European governments will have to spend to accommodate inflation
It appears that we are staring down the barrel of a gun with regards to energy driven inflation in Europe this winter. We talked back in May 2021 about the potential for kinked supply curves to emerge whereby beyond a particular level of supply constraint, the price goes parabolic….
Winter is coming
Abhayjeet Singh Bal, credit analyst in Pemier Miton’s fixed income team, explains why they remain underweight in Europe as a result of continuing concerns about the impact of the energy crisis on European companies.
Is there a scenario whereby recession equals even more inflation?
The current narrative reads that we have high inflation and central banks are getting serious about tackling it. This will result in lower growth and with lower growth comes lower demand which will automatically bring down inflation. There is another, more worrying scenario that could play out, especially in Europe.
Does Elon have a point?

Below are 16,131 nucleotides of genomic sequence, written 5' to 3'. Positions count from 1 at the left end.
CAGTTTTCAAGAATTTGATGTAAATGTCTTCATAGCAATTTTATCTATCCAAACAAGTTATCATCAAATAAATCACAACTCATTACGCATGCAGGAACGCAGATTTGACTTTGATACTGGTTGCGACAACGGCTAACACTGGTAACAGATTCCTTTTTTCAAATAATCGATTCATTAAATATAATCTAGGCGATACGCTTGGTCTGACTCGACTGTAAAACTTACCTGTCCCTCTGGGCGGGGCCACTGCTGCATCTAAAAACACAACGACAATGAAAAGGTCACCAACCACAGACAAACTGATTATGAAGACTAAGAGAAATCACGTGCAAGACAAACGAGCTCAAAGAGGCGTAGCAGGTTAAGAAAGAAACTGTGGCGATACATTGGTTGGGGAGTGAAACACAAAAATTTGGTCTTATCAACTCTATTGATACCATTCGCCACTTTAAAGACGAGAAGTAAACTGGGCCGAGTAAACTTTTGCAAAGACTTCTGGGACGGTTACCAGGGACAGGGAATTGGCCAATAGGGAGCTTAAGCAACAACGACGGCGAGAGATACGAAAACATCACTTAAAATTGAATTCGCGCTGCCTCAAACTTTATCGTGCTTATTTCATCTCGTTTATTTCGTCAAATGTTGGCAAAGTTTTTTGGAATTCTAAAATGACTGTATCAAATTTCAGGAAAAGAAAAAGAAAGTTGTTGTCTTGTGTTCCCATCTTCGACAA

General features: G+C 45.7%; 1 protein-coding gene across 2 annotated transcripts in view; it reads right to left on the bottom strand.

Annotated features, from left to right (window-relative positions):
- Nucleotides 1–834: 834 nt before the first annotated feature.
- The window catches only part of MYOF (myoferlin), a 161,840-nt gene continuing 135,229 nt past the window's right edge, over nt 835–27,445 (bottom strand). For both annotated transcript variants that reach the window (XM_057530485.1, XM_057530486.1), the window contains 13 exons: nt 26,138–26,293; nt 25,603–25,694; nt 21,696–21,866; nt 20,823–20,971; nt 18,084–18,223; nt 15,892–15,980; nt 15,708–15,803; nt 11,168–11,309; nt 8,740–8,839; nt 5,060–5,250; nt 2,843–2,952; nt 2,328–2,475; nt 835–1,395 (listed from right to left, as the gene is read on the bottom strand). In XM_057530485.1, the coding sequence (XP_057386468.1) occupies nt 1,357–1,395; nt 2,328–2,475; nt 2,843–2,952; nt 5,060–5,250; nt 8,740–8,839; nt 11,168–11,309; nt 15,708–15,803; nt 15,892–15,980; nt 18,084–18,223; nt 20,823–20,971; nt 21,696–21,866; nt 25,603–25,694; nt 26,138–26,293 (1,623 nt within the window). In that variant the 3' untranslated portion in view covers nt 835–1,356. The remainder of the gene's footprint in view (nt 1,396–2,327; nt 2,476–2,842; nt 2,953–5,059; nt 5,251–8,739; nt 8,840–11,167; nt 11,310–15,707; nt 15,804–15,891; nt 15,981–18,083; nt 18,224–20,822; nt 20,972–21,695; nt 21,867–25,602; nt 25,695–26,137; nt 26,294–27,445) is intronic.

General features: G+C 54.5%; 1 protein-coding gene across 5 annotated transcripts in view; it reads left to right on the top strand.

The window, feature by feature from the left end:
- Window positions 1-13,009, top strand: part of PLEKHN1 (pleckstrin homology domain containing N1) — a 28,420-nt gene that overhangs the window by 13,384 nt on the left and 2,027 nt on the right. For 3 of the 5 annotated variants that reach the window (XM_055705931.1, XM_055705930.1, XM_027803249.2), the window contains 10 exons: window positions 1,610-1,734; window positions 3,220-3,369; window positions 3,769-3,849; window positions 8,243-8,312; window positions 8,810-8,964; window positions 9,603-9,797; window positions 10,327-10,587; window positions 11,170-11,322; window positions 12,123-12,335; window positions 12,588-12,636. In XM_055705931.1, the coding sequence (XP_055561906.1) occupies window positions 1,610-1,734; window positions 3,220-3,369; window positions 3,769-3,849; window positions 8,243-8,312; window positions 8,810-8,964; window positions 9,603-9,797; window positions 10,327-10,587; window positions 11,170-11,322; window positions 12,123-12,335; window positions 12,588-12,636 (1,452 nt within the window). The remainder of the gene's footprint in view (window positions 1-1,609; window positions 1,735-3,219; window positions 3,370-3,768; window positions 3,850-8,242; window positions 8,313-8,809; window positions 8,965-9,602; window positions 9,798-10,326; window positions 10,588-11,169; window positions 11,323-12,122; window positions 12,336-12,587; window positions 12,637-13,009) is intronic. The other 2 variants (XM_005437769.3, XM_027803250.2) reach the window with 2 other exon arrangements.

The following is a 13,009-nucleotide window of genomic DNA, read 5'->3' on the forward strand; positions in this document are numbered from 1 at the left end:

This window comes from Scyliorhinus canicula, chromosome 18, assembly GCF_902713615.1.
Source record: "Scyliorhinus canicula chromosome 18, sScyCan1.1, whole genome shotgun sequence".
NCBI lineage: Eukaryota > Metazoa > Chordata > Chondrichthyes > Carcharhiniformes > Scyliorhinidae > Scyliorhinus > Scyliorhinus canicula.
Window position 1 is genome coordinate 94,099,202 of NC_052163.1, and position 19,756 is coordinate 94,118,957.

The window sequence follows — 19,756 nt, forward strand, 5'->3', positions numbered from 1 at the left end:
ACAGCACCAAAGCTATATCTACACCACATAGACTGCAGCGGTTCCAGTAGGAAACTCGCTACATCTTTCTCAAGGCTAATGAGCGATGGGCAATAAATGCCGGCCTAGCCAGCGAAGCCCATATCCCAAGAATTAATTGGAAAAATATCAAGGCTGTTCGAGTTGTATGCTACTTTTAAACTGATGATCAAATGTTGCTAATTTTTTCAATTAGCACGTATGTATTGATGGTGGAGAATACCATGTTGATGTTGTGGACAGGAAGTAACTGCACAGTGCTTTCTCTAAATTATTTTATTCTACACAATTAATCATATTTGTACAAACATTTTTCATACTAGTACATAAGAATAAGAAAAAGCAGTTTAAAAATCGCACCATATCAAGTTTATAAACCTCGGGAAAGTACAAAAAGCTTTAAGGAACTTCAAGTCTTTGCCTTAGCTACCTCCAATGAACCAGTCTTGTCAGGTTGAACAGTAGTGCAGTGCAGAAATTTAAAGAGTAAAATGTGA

Whilst ESG scores are supposed to represent strong Environmental, Social and Governance credentials, S&P’s latest update to the S&P ESG Index has firmly cemented the topic as a grey area for investors.
Cosy Sino-Russian relationship is going to keep global inflation elevated
Since Russia’s attack on Ukraine, China’s diplomats have been keen to stress their strengthening strategic ties:
Insulating against the cold winds of rising rates
In this blog we will explain why and how we are using contingent convertible bonds to mitigate the worst effects of rising interest rates.
The bat-terfly effect: the crisis in supply chains
The crisis in supply chains we see presently is something I like to dub the “bat-terfly effect”: how one small bat (or one small lab, depending on your origin preference theory) led to a crisis in containerships
QT – the chart of truth
By creating pounds, dollars, euros or any other currency, the world’s central banks stimulate economies by buying government bonds or other financial asset…
ECB between a rock and… soft credit
“Whatever it takes” was uttered by Mario Draghi in 2012 in an attempt to put an end to the European sovereign debt crisis. In the process it provided the backstop the market was looking for and provided a suitably accommodative monetary policy to support European government bond and European credit markets.
Out of the Darkness
Last year I wrote a piece entitled ‘A Moment in the Sun’ in which I donned my rose-tinted spectacles and looked forward to a glorious new age of banking profitability and stability. Clearly, war in Europe wasn’t part of the investment case.